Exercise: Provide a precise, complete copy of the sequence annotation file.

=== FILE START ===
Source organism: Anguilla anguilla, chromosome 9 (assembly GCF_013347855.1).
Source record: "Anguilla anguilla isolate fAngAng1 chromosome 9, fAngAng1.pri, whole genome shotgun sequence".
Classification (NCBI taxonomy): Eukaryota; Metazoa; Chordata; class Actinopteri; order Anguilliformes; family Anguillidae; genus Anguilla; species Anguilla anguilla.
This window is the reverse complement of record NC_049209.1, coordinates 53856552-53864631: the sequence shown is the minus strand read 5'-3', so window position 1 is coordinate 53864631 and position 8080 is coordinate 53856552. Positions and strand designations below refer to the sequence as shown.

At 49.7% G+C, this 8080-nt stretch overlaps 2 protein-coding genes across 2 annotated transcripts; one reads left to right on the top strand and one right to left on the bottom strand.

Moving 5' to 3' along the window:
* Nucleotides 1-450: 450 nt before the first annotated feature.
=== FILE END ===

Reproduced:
Source organism: Anguilla anguilla, chromosome 9 (assembly GCF_013347855.1).
Source record: "Anguilla anguilla isolate fAngAng1 chromosome 9, fAngAng1.pri, whole genome shotgun sequence".
Classification (NCBI taxonomy): Eukaryota; Metazoa; Chordata; class Actinopteri; order Anguilliformes; family Anguillidae; genus Anguilla; species Anguilla anguilla.
This window is the reverse complement of record NC_049209.1, coordinates 53856552-53864631: the sequence shown is the minus strand read 5'-3', so window position 1 is coordinate 53864631 and position 8080 is coordinate 53856552. Positions and strand designations below refer to the sequence as shown.

At 49.7% G+C, this 8080-nt stretch overlaps 2 protein-coding genes across 2 annotated transcripts; one reads left to right on the top strand and one right to left on the bottom strand.

Moving 5' to 3' along the window:
* Nucleotides 1-450: 450 nt before the first annotated feature.